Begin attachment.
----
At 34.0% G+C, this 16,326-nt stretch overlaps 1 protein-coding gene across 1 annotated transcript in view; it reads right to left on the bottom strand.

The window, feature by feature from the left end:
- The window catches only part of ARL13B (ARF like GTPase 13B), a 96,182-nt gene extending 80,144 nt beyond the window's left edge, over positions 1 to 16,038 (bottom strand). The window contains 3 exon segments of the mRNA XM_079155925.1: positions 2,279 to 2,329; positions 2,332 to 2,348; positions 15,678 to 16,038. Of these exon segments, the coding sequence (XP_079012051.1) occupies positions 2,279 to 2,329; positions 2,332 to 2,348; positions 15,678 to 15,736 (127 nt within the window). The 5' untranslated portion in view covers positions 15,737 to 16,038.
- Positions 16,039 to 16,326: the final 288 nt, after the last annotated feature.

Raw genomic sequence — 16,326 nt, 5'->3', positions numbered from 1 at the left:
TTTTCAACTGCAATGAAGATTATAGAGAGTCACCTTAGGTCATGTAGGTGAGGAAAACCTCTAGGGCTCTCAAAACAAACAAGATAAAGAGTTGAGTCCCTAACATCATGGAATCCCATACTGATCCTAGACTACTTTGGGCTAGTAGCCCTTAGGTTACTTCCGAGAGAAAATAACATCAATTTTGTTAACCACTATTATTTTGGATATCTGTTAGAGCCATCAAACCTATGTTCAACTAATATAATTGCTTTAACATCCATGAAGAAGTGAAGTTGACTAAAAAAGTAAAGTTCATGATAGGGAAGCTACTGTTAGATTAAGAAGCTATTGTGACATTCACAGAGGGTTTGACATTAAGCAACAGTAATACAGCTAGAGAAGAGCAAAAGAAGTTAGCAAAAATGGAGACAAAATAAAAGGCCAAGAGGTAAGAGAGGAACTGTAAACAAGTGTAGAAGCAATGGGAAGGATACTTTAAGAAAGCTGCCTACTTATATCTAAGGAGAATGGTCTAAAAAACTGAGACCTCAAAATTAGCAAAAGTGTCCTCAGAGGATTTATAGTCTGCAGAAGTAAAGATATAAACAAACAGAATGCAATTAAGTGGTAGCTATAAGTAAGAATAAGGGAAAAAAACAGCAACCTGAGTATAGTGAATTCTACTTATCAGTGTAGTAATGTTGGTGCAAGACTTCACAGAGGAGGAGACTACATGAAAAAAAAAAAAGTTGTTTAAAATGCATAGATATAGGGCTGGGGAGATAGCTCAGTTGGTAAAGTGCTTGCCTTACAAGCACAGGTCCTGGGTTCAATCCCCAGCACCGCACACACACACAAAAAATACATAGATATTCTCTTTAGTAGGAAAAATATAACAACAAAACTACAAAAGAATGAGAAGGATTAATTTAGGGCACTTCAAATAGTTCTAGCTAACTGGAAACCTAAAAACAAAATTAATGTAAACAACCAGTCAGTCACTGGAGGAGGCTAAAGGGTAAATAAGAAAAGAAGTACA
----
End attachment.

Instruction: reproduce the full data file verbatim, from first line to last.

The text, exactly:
At 34.0% G+C, this 16,326-nt stretch overlaps 1 protein-coding gene across 1 annotated transcript in view; it reads right to left on the bottom strand.

The window, feature by feature from the left end:
- The window catches only part of ARL13B (ARF like GTPase 13B), a 96,182-nt gene extending 80,144 nt beyond the window's left edge, over positions 1 to 16,038 (bottom strand). The window contains 3 exon segments of the mRNA XM_079155925.1: positions 2,279 to 2,329; positions 2,332 to 2,348; positions 15,678 to 16,038. Of these exon segments, the coding sequence (XP_079012051.1) occupies positions 2,279 to 2,329; positions 2,332 to 2,348; positions 15,678 to 15,736 (127 nt within the window). The 5' untranslated portion in view covers positions 15,737 to 16,038.
- Positions 16,039 to 16,326: the final 288 nt, after the last annotated feature.

Raw genomic sequence — 16,326 nt, 5'->3', positions numbered from 1 at the left:
TTTTCAACTGCAATGAAGATTATAGAGAGTCACCTTAGGTCATGTAGGTGAGGAAAACCTCTAGGGCTCTCAAAACAAACAAGATAAAGAGTTGAGTCCCTAACATCATGGAATCCCATACTGATCCTAGACTACTTTGGGCTAGTAGCCCTTAGGTTACTTCCGAGAGAAAATAACATCAATTTTGTTAACCACTATTATTTTGGATATCTGTTAGAGCCATCAAACCTATGTTCAACTAATATAATTGCTTTAACATCCATGAAGAAGTGAAGTTGACTAAAAAAGTAAAGTTCATGATAGGGAAGCTACTGTTAGATTAAGAAGCTATTGTGACATTCACAGAGGGTTTGACATTAAGCAACAGTAATACAGCTAGAGAAGAGCAAAAGAAGTTAGCAAAAATGGAGACAAAATAAAAGGCCAAGAGGTAAGAGAGGAACTGTAAACAAGTGTAGAAGCAATGGGAAGGATACTTTAAGAAAGCTGCCTACTTATATCTAAGGAGAATGGTCTAAAAAACTGAGACCTCAAAATTAGCAAAAGTGTCCTCAGAGGATTTATAGTCTGCAGAAGTAAAGATATAAACAAACAGAATGCAATTAAGTGGTAGCTATAAGTAAGAATAAGGGAAAAAAACAGCAACCTGAGTATAGTGAATTCTACTTATCAGTGTAGTAATGTTGGTGCAAGACTTCACAGAGGAGGAGACTACATGAAAAAAAAAAAAGTTGTTTAAAATGCATAGATATAGGGCTGGGGAGATAGCTCAGTTGGTAAAGTGCTTGCCTTACAAGCACAGGTCCTGGGTTCAATCCCCAGCACCGCACACACACACAAAAAATACATAGATATTCTCTTTAGTAGGAAAAATATAACAACAAAACTACAAAAGAATGAGAAGGATTAATTTAGGGCACTTCAAATAGTTCTAGCTAACTGGAAACCTAAAAACAAAATTAATGTAAACAACCAGTCAGTCACTGGAGGAGGCTAAAGGGTAAATAAGAAAAGAAGTACA